Pre-pregnancy blood type test to avoid hemolytic reaction in baby

Maternal and child health

Pre-pregnancy Blood Type Test to Avoid Hemolytic Reaction in Baby

Too-Yourhealth

Hemolytic disease of the newborn, also known as erythroblastosis fetalis, is a serious condition that can occur when a pregnant woman has a different blood type than her baby. This can cause the mother's immune system to attack the baby's red blood cells, leading to anemia, jaundice, and other health problems. In severe cases, hemolytic disease of the newborn can be fatal.

The most common cause of hemolytic disease of the newborn is a difference in Rh factor between the mother and the baby. Rh factor is a protein that is found on the surface of red blood cells. People who have Rh factor are Rh-positive, and people who do not have Rh factor are Rh-negative. If an Rh-negative mother is pregnant with an Rh-positive baby, her immune system can see the baby's red blood cells as foreign and attack them.

Pre-pregnancy blood type test can help to identify women who are at risk of having a baby with hemolytic disease of the newborn. This test is typically done early in pregnancy, and it can help to determine if the mother is Rh-negative. If the mother is Rh-negative, she will need to be given Rh immunoglobulin (RhIg) during pregnancy and after delivery. RhIg is a medication that helps to prevent the mother's immune system from attacking the baby's red blood cells.

RhIg is very effective in preventing hemolytic disease of the newborn. However, it is important to note that it is not 100% effective. If a woman is not given RhIg, or if she does not receive enough RhIg, she may still be at risk of having a baby with hemolytic disease of the newborn.

Symptoms of Hemolytic Disease of the Newborn

The symptoms of hemolytic disease of the newborn can vary depending on the severity of the condition. Mild cases may only cause mild anemia, while severe cases can be life-threatening.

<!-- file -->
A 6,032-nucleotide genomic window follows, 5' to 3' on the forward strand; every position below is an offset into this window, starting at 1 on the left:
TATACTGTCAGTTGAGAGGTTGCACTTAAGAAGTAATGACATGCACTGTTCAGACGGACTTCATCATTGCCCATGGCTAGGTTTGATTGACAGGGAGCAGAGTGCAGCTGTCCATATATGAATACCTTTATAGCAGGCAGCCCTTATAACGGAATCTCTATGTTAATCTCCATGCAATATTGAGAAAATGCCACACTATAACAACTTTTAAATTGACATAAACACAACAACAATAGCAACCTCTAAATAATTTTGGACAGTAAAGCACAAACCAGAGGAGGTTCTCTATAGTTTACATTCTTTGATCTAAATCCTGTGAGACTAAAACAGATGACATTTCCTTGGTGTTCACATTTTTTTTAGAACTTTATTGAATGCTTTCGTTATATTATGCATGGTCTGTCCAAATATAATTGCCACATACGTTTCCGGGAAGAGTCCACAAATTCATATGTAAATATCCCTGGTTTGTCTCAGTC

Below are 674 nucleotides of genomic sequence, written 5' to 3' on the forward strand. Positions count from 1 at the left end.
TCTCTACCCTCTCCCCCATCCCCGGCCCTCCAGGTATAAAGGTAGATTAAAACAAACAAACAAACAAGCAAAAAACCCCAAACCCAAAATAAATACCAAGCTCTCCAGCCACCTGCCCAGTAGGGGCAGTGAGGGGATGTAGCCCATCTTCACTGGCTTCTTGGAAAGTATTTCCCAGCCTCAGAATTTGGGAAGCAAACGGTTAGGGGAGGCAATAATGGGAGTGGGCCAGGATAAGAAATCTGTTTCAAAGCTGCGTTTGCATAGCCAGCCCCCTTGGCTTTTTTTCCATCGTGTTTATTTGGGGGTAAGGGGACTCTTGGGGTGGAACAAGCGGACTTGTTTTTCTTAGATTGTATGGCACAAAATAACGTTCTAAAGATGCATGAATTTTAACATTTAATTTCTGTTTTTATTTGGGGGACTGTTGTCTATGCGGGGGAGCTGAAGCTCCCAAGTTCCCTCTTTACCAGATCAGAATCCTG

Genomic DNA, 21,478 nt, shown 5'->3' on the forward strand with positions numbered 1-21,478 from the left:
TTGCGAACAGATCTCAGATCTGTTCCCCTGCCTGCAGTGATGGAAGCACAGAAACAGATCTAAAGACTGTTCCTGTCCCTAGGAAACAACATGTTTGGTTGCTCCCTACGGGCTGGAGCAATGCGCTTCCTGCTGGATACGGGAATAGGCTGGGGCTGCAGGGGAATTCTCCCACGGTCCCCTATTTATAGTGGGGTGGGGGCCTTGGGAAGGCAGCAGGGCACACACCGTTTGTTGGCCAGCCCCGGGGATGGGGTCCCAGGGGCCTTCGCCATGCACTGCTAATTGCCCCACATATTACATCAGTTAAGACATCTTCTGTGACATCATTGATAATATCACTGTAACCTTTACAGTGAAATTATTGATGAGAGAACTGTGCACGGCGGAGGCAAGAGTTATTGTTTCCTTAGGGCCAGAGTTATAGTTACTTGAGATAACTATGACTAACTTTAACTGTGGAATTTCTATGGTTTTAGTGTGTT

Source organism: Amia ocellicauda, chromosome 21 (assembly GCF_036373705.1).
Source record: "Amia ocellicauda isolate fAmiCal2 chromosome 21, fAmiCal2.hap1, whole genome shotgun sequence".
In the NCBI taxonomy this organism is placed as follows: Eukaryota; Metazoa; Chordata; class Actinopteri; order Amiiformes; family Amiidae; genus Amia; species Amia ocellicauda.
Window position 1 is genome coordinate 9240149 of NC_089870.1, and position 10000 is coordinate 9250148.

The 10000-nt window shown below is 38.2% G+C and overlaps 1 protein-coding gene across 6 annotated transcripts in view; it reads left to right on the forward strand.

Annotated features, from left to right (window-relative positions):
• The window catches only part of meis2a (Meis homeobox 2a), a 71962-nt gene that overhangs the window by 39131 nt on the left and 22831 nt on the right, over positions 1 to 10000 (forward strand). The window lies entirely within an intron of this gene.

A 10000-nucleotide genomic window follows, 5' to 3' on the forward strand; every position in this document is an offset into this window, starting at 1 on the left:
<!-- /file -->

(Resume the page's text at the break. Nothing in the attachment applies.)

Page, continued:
Some of the most common symptoms of hemolytic disease of the newborn include:

Anemia

Jaundice

Swelling of the liver and spleen

Heart failure

Respiratory distress

Brain damage

Diagnosis of Hemolytic Disease of the Newborn

Hemolytic disease of the newborn is typically diagnosed based on the mother's blood type and the baby's symptoms. If the mother is Rh-negative and the baby is Rh-positive, the doctor may order a blood test to check for hemolytic disease of the newborn.

The blood test will measure the level of bilirubin in the baby's blood. Bilirubin is a yellow pigment that is produced when red blood cells are broken down. High levels of bilirubin can indicate that the baby has hemolytic disease of the newborn.

Treatment of Hemolytic Disease of the Newborn

The treatment for hemolytic disease of the newborn depends on the severity of the condition. Mild cases may only require treatment with phototherapy. Phototherapy is a treatment that uses ultraviolet light to break down bilirubin.

More severe cases of hemolytic disease of the newborn may require a blood transfusion. A blood transfusion is a procedure in which healthy red blood cells are transfused into the baby's bloodstream.

In some cases, a baby with hemolytic disease of the newborn may need to be treated with surgery. Surgery may be necessary to remove the baby's spleen or to correct a heart defect.

Prevention of Hemolytic Disease of the Newborn

The best way to prevent hemolytic disease of the newborn is to give RhIg to all Rh-negative pregnant women. RhIg is a medication that helps to prevent the mother's immune system from attacking the baby's red blood cells.

RhIg is typically given during pregnancy and after delivery. The first dose of RhIg is usually given at 28 weeks of pregnancy. The second dose of RhIg is given after the baby is born.

RhIg is very effective in preventing hemolytic disease of the newborn. However, it is important to note that it is not 100% effective. If a woman is not given RhIg, or if she does not receive enough RhIg, she may still be at risk of having a baby with hemolytic disease of the newborn.

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